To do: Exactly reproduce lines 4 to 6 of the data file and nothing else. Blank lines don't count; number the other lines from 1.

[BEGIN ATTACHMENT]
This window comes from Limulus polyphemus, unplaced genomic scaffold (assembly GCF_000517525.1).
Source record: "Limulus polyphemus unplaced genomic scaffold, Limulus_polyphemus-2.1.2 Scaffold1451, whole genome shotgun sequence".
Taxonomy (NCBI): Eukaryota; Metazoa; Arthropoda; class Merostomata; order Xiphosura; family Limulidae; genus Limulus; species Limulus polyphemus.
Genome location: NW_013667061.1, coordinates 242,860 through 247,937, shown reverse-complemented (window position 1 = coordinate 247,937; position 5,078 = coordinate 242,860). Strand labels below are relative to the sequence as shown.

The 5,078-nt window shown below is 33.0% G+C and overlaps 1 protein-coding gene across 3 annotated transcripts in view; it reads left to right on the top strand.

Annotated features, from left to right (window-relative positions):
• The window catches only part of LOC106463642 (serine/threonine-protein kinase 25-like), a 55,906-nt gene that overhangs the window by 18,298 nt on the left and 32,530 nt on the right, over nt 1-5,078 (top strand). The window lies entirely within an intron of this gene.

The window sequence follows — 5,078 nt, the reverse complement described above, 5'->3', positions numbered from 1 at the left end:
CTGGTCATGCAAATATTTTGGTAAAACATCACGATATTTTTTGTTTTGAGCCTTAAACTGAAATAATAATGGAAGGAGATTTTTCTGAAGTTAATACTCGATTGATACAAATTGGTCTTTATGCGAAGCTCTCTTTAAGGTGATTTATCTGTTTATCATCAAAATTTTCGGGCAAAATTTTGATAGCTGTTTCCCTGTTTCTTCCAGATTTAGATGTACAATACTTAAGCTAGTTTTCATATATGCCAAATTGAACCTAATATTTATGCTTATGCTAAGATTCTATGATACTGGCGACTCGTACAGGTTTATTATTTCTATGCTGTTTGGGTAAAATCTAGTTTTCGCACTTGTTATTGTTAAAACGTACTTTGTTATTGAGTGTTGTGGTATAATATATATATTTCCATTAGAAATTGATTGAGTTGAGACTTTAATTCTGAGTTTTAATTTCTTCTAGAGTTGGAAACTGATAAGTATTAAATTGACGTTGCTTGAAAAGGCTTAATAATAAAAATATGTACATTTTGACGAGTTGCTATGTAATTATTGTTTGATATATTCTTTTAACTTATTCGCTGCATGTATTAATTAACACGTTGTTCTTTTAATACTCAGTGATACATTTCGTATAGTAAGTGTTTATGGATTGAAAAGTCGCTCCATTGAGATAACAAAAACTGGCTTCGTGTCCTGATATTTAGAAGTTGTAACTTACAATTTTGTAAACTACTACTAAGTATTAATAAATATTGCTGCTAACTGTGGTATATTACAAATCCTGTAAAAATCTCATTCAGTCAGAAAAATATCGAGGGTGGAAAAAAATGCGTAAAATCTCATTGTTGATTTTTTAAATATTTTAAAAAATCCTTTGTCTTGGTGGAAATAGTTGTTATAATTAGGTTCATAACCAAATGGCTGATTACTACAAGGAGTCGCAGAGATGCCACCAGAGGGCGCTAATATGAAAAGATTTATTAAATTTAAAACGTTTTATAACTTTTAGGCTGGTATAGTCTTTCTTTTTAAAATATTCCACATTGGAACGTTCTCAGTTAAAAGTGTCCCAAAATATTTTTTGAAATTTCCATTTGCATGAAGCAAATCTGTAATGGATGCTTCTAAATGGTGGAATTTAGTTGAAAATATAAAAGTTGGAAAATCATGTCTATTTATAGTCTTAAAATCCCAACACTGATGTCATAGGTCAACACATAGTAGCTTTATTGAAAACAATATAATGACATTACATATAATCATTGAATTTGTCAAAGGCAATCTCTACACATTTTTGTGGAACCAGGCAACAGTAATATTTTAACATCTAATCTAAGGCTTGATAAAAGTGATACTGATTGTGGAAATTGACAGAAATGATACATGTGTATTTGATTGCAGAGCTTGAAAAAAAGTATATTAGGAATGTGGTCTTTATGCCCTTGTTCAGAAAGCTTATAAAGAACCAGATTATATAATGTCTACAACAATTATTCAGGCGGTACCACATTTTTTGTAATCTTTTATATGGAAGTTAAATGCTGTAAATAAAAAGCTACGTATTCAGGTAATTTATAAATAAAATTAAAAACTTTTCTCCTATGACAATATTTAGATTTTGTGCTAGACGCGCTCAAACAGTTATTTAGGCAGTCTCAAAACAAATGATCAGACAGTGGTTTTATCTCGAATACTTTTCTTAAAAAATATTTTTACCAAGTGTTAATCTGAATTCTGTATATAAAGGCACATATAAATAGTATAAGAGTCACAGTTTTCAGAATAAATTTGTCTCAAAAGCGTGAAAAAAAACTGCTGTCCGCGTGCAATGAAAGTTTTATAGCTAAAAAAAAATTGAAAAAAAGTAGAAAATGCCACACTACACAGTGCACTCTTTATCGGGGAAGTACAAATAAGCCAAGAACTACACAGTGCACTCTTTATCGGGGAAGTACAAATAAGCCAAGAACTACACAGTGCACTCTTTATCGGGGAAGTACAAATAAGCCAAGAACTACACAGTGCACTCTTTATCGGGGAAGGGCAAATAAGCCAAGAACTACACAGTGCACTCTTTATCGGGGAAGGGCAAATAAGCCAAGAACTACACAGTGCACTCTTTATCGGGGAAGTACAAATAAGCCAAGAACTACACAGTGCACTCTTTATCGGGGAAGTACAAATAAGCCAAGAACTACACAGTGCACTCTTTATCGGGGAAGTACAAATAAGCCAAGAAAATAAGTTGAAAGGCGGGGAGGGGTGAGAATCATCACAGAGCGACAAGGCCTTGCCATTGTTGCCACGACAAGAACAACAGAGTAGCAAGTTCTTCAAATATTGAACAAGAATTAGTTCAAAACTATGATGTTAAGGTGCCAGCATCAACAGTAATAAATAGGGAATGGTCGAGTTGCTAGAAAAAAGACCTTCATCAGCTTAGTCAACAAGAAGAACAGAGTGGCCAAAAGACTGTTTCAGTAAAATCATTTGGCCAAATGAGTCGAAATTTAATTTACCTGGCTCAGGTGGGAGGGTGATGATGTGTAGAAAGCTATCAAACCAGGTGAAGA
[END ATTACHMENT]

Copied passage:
Genome location: NW_013667061.1, coordinates 242,860 through 247,937, shown reverse-complemented (window position 1 = coordinate 247,937; position 5,078 = coordinate 242,860). Strand labels below are relative to the sequence as shown.

The 5,078-nt window shown below is 33.0% G+C and overlaps 1 protein-coding gene across 3 annotated transcripts in view; it reads left to right on the top strand.

Annotated features, from left to right (window-relative positions):